When Mirror's Edge was first announced, I got excited (those being my more naive, vulnerable years (they have now since dissipated leaving a cynical young adult in their wake)). I thought the game market needed to explore the budding sport of Parkour (see Free Running) and this was a bit of a godsend. Knowing EA, I was a bit cautious that the E3 screen shots of photo realistic environments and trailers of action packed, smooth game play, were in fact, more of EA's wonderful ability to embellish. When released, its sub par ratings confirmed my suspicions of another disappointing let down. Don't get me wrong, I kept interest in the game because I was an avid Battlefield 2 player back in the day and I respected Dice's work. I decided to let the price drop before I made the leap.
It wasn't until 2 weeks ago that I started thinking about that game again. Conversations with one of my friends rekindled my interest in the game. We reached the conclusion that not a single person we knew bought the game and that was unreasonable. Being that I had some extra scratch sitting about, not being used to purchase games, I decided it was time. I strode into my local EB Games (I refuse to call it a Gamestop), walked straight to the 360 section and bought myself a new copy for 30 ducats.
On a quick side note, the reason why this blog is called "Gamer ADD" is the fact that I can't finish a game for the life of me. I honestly don't have the patience, but sometimes I juggle about 3-7 games at once. I SHOULD be playing my Atlas RPG's (Persona yadda yadda yadda) but whose making sure I keep on track.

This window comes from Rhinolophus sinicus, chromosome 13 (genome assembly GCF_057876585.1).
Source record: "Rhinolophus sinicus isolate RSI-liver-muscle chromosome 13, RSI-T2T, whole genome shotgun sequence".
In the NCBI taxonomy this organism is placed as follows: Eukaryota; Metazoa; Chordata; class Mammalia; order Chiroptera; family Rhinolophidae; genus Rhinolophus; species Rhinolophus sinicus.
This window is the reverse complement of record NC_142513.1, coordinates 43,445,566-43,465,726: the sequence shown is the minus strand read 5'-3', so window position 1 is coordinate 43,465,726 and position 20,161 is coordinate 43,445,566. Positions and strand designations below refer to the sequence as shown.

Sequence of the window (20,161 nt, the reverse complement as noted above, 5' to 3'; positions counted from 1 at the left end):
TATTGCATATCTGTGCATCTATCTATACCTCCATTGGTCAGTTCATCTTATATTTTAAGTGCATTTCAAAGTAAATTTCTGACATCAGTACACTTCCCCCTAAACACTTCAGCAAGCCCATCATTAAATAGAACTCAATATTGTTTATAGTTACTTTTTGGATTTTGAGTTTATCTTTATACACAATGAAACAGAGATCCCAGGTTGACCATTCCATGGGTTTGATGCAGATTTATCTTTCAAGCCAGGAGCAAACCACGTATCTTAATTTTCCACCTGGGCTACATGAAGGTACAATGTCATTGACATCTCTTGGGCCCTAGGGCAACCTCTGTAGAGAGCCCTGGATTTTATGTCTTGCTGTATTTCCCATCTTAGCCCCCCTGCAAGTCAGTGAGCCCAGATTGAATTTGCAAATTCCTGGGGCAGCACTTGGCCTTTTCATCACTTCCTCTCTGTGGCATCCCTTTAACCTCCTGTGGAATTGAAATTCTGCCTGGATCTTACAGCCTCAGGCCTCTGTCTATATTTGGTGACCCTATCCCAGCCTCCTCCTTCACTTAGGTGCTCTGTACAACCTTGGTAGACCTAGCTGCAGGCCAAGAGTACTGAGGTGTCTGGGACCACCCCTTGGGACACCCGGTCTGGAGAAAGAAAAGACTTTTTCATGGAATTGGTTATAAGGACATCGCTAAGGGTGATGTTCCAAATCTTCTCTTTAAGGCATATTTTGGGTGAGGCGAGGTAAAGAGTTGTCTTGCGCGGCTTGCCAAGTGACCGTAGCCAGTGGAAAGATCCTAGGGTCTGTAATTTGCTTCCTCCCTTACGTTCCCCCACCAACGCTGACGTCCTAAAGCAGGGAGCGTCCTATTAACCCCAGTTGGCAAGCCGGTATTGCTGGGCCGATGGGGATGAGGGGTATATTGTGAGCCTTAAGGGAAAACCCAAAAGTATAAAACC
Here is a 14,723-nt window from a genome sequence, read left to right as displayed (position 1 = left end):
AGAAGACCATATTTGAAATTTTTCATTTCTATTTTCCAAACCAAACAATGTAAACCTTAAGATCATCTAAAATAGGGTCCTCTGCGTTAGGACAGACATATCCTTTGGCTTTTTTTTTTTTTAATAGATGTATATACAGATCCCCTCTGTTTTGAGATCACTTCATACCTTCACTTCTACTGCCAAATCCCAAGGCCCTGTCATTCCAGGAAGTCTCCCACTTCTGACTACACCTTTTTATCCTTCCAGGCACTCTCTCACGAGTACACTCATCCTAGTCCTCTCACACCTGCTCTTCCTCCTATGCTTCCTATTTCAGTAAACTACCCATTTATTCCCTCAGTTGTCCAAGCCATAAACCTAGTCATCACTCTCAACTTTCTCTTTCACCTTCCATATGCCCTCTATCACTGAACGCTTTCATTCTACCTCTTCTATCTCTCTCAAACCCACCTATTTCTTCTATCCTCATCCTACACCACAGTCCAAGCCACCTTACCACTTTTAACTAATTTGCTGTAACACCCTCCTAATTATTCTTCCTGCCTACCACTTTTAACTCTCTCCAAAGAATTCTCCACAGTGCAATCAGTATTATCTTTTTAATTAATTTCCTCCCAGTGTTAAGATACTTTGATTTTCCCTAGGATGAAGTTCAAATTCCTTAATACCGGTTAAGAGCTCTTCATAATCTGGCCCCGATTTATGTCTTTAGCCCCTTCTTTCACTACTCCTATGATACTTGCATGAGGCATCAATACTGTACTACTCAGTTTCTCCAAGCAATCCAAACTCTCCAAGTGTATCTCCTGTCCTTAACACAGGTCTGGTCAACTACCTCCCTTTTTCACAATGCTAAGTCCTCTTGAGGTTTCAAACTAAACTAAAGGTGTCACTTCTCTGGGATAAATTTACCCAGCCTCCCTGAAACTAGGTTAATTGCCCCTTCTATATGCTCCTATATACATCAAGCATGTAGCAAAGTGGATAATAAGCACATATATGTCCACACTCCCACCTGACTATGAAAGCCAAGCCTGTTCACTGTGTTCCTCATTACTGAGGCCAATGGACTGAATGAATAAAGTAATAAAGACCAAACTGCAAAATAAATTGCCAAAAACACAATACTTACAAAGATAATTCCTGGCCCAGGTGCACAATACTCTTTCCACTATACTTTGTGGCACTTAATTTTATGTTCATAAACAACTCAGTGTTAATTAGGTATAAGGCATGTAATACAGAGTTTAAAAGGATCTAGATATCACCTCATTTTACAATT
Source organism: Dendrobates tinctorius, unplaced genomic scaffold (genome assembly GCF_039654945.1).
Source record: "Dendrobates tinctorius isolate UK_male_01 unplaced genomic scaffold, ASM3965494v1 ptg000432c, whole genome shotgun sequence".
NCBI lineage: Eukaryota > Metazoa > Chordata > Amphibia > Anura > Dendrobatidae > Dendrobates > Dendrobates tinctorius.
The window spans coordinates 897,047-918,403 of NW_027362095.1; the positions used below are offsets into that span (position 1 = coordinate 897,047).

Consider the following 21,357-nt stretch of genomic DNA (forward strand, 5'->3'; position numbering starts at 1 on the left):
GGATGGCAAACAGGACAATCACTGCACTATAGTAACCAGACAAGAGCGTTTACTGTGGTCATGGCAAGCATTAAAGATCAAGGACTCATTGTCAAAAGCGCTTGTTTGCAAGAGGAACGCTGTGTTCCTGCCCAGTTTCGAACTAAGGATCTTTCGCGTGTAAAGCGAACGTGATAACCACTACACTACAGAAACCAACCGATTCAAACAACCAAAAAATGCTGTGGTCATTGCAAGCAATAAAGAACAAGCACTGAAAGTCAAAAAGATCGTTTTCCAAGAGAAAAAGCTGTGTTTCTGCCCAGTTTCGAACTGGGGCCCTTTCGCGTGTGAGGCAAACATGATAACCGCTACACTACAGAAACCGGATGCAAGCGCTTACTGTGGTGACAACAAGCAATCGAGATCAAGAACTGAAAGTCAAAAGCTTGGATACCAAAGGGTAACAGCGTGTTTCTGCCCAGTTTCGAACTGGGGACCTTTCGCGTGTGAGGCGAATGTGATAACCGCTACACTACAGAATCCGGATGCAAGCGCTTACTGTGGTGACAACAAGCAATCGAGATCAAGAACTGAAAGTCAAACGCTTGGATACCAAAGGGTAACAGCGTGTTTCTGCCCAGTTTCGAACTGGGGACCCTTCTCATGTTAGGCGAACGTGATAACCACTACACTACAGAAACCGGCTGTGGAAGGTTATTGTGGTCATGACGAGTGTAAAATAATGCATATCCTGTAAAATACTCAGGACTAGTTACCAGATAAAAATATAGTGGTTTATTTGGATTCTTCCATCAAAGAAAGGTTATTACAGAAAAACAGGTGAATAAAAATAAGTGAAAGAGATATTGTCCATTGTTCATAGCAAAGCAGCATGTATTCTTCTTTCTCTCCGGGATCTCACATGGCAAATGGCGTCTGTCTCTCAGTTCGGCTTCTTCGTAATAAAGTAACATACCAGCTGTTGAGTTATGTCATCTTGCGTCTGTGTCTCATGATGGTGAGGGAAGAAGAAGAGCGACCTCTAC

I put that game disk into my console, booted it up in HD (It really makes a difference for me). First thing I noticed were the environments. Of course, they aren't up to Crysis level, but why shoot for that when no reasonable hardware set up or console would care to give it a decent fps? Either way, I have never seen something so vibrant. This game clearly doesn't suffer from "next gen brown" syndrome Cliffy B seems to be plagued with. The lighting is beautiful, the environments (though mostly rooftops) are very believable. It really gives you a feel of being in a near futuristic city with a lot of interesting offices to speed through.
As for the gameplay. I would say that it is very, very well designed. Keeping your timing, the flow of the game is unmistakable. It plays so smoothly, just one jump to another, a vault, a slide. There are a few commonplace elements such as run from the fuzz and jump over shit, but hey, there are a good amount of puzzles requiring nothing but movement. The one thing I found compelling is the fact that even though each level has a somewhat linear objective, the levels are open enough to improvise a path towards that goal, plus the nature of the environments keeps you from really feeling like you're forced to follow a path.
I beat the game in about two days of regular gaming (a few hours a night), and I can say it was money well spent. The story is a tad generic but the cutscenes are fresh and interesting. Overall though it was a surprisingly enjoyable experience.